On Thursday, the day of Martin Luther King’s birthday, young activist and social leaders held a demonstration outside the construction site of what will be Homestead’s new City Hall building.
Saul Aleman, a member of the Quaker peace organization American Friends Service Committee, said the assembly site was picked to challenge Homestead mayor Jeff Porter “to stand with immigrant communities and publicly come out against the Department of Homeland Security’s Priority Enforcement Program (PEP).”
“We want to make sure that our elected officials and police are on the people’s side because we pay their bills,” said Aleman, 22.
PEP requests the voluntary collaboration of local law enforcement to notify the United States Immigration and Custom Enforcement (ICE) of all immigrants — both legal and illegal —accused of a crime.
The President’s actions focuses on deporting immigrants who threaten national security and public safety — specifically detained suspects of terrorism, violent crimes, gang activity and undocumented immigrants at the top of the deportation priority list, according to the White House.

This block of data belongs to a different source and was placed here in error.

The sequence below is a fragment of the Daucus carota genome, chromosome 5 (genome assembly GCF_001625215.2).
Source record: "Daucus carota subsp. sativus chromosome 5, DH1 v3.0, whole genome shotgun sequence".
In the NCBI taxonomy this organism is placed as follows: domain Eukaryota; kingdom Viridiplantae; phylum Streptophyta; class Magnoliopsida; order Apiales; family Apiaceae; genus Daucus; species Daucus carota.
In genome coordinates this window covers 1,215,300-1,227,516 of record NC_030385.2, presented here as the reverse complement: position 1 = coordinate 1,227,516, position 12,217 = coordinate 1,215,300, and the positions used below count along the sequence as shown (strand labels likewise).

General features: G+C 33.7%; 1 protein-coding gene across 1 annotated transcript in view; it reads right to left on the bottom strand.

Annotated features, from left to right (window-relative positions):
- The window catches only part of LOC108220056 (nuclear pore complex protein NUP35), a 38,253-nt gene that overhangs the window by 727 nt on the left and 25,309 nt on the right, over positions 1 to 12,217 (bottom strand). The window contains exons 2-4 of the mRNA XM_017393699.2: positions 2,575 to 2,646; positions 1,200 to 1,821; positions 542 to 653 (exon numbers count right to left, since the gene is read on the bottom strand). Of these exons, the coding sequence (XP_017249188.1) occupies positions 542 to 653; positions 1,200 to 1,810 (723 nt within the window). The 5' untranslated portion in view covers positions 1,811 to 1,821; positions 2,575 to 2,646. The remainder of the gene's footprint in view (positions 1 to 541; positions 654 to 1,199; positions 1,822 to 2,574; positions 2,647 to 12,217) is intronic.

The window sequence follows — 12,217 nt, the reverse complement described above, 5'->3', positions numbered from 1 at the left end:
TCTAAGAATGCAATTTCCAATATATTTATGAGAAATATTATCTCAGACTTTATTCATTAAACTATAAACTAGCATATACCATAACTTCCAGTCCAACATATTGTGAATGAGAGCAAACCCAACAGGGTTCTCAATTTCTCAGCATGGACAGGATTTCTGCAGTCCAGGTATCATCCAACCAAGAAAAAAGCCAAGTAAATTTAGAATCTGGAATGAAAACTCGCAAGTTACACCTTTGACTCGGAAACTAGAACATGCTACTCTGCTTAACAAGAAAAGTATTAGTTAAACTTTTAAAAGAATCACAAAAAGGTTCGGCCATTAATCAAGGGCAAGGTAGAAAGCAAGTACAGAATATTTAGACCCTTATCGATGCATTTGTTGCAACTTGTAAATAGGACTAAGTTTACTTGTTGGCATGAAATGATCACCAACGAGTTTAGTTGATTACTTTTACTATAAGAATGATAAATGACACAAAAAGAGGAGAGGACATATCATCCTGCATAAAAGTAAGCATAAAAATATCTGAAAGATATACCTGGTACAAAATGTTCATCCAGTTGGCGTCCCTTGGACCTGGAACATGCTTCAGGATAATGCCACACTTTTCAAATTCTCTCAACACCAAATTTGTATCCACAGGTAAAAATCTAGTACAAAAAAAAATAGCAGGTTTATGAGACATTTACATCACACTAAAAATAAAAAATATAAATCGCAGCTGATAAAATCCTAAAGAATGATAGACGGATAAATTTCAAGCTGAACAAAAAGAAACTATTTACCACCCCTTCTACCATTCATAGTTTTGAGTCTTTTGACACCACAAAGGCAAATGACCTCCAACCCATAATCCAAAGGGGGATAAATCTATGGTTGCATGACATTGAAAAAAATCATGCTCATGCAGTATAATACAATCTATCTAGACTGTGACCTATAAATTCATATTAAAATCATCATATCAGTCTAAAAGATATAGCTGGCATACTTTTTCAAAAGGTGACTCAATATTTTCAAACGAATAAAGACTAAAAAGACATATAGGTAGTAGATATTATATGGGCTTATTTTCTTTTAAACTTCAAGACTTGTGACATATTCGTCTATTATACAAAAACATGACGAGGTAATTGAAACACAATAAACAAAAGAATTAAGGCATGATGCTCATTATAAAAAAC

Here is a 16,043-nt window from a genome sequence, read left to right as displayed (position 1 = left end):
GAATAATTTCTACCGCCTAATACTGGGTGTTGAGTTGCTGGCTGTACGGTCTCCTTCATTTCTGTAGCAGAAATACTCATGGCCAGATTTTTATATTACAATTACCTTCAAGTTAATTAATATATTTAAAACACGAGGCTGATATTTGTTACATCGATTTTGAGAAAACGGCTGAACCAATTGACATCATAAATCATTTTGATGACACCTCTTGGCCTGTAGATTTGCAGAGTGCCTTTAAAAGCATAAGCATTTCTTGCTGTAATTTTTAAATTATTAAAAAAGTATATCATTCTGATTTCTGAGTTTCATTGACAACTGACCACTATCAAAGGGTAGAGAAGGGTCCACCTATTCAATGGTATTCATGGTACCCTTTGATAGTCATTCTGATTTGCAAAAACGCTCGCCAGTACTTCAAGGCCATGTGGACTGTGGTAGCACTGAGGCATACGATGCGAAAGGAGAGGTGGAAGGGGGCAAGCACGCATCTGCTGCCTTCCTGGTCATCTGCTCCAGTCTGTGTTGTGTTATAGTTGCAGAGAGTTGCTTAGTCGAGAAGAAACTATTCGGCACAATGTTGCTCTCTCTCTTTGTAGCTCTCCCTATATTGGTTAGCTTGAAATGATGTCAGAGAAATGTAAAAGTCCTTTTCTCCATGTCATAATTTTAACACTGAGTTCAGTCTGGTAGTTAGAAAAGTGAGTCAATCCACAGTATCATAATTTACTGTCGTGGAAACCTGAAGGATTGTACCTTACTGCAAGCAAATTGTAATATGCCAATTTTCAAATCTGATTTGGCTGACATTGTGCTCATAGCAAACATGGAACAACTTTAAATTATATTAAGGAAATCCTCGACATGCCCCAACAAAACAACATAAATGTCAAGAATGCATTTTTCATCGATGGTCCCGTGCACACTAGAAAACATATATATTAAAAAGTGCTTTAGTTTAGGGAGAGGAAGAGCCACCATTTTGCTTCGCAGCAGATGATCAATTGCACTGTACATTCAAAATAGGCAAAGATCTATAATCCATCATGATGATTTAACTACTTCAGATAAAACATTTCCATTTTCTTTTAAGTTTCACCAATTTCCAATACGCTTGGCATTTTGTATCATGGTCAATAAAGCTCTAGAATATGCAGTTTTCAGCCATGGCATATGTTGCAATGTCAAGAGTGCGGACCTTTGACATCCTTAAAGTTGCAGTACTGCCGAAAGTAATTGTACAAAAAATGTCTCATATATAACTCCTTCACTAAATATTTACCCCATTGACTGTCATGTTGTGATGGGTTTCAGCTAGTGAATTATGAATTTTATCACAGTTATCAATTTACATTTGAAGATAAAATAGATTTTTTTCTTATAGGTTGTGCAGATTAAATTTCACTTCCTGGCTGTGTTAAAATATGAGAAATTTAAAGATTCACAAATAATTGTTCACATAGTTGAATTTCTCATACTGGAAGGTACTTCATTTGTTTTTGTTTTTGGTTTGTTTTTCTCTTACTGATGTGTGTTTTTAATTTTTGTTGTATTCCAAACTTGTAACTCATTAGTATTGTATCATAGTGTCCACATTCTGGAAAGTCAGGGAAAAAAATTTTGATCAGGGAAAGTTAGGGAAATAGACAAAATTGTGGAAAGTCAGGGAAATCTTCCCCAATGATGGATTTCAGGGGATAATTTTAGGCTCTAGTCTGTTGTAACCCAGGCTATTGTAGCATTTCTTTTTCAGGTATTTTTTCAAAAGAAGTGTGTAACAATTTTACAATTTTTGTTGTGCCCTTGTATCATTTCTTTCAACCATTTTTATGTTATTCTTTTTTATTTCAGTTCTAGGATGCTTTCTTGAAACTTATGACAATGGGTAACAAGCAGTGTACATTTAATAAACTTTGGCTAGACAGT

The new program, Aleman says, is set to “terrorize and racially profile” the immigrant community.
As part of the Obama administration’s changes in immigration policy in late November, PEP was created to replace ICE’s Secure Communities program, which was widely viewed as “overreaching,” by immigrants and civil rights groups. Under Secure Communities, participating jails submitted fingerprints to criminal and immigration databases providing ICE with a detailed inventory of individuals held in jails.
The program became a divisive issue in the immigrant community after traffic or immigration violators were held by local officials and turned over to immigration authorities. Many governors, mayors and state and local law enforcement officials around the country — including Miami-Dade County — refused to cooperate and immigration enforcement became more difficult.
Despite the change, Margarito Cruz, a member of United We Dream, is calling the new program a rebranding of its predecessor.
“The language says its first priority is people who are a threat to public security,” said Cruz, 27. “The truth is that it’s a law to racially discriminate the immigrant community.”
Aleman, Cruz and members of Homestead’s Equal Rights for All, Dream Defenders, and WeCount! concluded the demonstration by leaving voicemails at the office of Mayor Porter.
Joel Aguilera, a member of the Dream Defenders, says their mission requires continued persistence and a youth lead push.
“[Martin Luther King Jr.] started in his mid-20s,” said Aguilera, 21. “As you can all see, everyone here is around the same age. I’d like to think that if he could see all the youth lead groups, organizations and individuals that have come to join all the cause, he would be more than willing to pass the torch to us.”